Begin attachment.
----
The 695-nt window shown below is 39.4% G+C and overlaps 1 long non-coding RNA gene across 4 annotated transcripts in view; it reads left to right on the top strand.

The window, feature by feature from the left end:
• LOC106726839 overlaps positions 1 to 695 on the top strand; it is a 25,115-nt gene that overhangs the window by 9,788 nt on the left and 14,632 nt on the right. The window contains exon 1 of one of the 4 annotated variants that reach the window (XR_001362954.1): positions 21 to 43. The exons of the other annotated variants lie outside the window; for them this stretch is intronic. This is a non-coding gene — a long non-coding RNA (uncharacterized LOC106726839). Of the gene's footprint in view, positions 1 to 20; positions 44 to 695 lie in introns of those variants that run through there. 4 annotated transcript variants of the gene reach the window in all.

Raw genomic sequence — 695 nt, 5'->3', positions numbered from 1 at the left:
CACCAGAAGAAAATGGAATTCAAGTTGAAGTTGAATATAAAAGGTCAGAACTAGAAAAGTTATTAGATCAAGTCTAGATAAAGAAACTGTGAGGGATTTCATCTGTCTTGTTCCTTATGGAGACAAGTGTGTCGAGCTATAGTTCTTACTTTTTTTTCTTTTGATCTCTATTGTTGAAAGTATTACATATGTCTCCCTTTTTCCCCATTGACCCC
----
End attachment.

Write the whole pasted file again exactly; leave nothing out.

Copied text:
The 695-nt window shown below is 39.4% G+C and overlaps 1 long non-coding RNA gene across 4 annotated transcripts in view; it reads left to right on the top strand.

The window, feature by feature from the left end:
• LOC106726839 overlaps positions 1 to 695 on the top strand; it is a 25,115-nt gene that overhangs the window by 9,788 nt on the left and 14,632 nt on the right. The window contains exon 1 of one of the 4 annotated variants that reach the window (XR_001362954.1): positions 21 to 43. The exons of the other annotated variants lie outside the window; for them this stretch is intronic. This is a non-coding gene — a long non-coding RNA (uncharacterized LOC106726839). Of the gene's footprint in view, positions 1 to 20; positions 44 to 695 lie in introns of those variants that run through there. 4 annotated transcript variants of the gene reach the window in all.

Raw genomic sequence — 695 nt, 5'->3', positions numbered from 1 at the left:
CACCAGAAGAAAATGGAATTCAAGTTGAAGTTGAATATAAAAGGTCAGAACTAGAAAAGTTATTAGATCAAGTCTAGATAAAGAAACTGTGAGGGATTTCATCTGTCTTGTTCCTTATGGAGACAAGTGTGTCGAGCTATAGTTCTTACTTTTTTTTCTTTTGATCTCTATTGTTGAAAGTATTACATATGTCTCCCTTTTTCCCCATTGACCCC